Weekly Interview

Education here has become a tool to perpetuate inequality

June 23, 2016 00:15 AM Republica


Kedar Bhakta Mathema, former Vice-Chancellor of Tribhuvan University, had recommended letter grading system to replace the marking system in the annual SLC exams way back in 2004. He has also been advocating for reforms in school and university education systems. How does he evaluate the new letter grading system? And what are the broader problems with Nepal’s education system? Republica’s Biswas Baral and Mahabir Paudyal met Mathema at his Sanepa residence for his inputs.

First of all, a letter grading system has replaced the old marking system in SLC exams. How do you see this change?

I am happy. I must own this system because this was one of my recommendations to the government back in 2004. I led a study team on student performance in SLC. We had recommended letter grading and single subject certification, whereby a student need not excel in all the subjects. We had also called for abolition of ‘pass’ and ‘fail’ categories. We had asked for an alternative examination system to clear the backlog of unsuccessful students, revaluate the system of awarding grace marks and take concrete action to restore public faith in SLC examinations. Our recommendation was not only for letter grading system. Other recommendations have not been followed. But it would have been even better if letter grading system were introduced near the start of schooling.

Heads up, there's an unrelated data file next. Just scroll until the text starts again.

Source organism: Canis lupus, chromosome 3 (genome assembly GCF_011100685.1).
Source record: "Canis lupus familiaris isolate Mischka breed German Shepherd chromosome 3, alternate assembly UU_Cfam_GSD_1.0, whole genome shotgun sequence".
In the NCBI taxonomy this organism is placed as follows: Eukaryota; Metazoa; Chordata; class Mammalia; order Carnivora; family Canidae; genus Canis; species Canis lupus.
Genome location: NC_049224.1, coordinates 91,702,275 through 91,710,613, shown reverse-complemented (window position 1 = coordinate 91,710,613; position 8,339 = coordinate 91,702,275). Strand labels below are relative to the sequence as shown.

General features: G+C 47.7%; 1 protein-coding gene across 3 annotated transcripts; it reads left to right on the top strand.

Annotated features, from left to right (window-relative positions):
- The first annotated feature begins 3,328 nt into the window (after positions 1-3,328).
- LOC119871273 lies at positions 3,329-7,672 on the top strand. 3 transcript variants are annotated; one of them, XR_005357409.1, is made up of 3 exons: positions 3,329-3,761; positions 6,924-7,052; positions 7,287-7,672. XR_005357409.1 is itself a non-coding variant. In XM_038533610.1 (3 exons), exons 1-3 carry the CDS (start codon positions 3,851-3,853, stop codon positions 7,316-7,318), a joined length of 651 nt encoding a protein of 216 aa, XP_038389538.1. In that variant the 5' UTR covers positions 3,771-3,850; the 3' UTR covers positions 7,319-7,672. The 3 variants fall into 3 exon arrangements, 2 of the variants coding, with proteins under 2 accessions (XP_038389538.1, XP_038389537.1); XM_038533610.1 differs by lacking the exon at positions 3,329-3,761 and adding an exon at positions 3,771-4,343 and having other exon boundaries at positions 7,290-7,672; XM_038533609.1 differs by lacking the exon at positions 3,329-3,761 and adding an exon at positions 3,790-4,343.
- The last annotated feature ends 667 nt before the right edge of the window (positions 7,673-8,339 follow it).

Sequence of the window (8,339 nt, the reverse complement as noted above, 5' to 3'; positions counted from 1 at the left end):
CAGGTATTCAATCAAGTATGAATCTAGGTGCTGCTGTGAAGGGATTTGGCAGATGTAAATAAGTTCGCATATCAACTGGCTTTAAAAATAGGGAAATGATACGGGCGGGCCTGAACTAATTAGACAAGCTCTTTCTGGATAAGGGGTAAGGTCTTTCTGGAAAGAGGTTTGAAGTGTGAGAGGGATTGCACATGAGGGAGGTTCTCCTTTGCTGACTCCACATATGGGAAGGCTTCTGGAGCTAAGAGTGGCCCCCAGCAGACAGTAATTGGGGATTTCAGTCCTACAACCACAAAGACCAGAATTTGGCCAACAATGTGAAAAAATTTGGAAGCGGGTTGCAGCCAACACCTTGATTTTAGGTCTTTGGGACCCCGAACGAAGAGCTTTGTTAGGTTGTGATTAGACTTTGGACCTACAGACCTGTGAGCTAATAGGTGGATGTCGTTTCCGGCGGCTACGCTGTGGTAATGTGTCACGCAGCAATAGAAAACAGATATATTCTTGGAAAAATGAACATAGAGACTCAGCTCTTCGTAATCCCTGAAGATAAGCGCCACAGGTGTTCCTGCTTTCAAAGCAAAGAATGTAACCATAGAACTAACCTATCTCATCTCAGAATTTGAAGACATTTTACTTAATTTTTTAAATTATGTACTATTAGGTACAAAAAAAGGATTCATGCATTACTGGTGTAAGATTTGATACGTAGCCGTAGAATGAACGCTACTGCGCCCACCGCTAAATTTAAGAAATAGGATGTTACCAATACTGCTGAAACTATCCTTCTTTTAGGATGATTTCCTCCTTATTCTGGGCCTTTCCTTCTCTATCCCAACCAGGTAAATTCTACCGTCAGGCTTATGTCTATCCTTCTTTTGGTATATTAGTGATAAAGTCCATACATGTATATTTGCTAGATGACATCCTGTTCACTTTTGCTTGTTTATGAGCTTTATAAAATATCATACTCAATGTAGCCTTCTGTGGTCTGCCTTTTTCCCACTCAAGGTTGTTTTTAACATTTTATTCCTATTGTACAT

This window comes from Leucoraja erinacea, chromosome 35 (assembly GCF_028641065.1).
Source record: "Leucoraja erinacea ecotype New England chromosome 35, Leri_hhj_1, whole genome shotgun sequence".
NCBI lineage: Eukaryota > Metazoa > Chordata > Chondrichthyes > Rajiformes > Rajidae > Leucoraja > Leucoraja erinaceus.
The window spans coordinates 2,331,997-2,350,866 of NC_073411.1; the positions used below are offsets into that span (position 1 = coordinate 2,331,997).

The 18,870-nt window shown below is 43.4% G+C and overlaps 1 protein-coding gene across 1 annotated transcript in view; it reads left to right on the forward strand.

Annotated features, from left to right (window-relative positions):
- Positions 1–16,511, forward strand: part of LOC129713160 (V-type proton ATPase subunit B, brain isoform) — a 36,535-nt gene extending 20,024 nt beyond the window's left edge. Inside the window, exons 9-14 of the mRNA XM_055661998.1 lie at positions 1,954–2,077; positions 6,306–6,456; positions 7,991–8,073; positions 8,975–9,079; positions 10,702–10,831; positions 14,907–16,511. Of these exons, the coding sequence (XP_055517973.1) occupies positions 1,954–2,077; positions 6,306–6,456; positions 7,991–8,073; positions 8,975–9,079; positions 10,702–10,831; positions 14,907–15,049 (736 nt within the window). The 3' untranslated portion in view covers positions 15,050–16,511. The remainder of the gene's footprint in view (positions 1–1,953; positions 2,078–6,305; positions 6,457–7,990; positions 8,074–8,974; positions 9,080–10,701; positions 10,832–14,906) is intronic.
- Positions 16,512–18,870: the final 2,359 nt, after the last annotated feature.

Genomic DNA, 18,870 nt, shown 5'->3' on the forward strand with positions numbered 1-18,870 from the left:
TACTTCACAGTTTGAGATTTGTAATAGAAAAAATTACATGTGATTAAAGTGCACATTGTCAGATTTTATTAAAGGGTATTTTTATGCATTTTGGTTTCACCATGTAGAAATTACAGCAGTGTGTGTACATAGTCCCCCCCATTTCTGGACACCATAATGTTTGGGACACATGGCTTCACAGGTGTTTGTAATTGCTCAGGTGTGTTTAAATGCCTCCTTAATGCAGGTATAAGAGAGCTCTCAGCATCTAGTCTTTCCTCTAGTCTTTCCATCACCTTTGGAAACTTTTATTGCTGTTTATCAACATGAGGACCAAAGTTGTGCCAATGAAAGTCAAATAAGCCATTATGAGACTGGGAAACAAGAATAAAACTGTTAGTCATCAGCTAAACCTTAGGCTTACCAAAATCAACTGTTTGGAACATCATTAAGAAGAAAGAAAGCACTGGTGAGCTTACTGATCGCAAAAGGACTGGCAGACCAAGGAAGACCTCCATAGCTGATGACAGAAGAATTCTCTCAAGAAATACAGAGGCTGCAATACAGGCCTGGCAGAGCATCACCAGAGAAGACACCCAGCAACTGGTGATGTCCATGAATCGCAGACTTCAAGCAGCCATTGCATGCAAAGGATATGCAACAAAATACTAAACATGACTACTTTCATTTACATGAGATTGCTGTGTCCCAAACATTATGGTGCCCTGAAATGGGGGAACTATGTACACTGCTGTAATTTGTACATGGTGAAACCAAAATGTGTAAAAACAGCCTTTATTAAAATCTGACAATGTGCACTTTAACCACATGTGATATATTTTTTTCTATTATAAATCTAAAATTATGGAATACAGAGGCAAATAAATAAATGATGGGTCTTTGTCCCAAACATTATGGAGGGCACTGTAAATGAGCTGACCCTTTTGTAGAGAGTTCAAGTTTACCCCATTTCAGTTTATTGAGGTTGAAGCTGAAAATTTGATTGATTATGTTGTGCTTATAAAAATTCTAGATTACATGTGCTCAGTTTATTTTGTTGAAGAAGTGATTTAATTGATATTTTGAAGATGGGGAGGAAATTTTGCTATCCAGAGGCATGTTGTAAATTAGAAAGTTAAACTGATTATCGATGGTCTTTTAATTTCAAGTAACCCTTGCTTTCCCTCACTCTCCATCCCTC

Why is letter grading system important? How does it help students?

The number system is not scientific. This is why many countries have dumped it. There used to be eight papers in SLC exams. If a student failed in one, his prospect of joining higher studies or getting a job would be lost then and there. Once they failed in one or two subjects, they would have to live with the stigma of being “unsuccessful” for the rest of their lives. Under letter grading system, even if a student is deficient in one or two subjects he can pursue further studies in the subjects he is good at. But this system has also placed addition responsibility on higher secondary institutions. Unlike the past, even moderate students can enroll for higher studies. These institutions can conduct orientation classes for higher studies in subjects like mathematics and English. Students who come from public schools of villages need such courses to correct their deficiencies. This is what higher studies institutions in the West do. Such courses are essential to enable village students to compete against students of urban schools.

Isn’t it premature to introduce letter grading when many schools are in no position to run grades XI and XII?
Regulations to integrate XI and XII grades with regular schooling were introduced way back in 1991. Every higher secondary school should have expanded their base up to grade one by now. Stand-alone plus-two colleges should have been non-existent. Back in 1991, it had been established that grade XI and XII belong to the school system, not university system. Then we started phasing out Proficiency Certificate Level from the university system. Twenty five years later, we are still discussing what to do with plus-two colleges. Twenty five years later, we are worried that schools will be unable to run grade XI and XII classes. This is frustrating.

Then what could have been done realistically?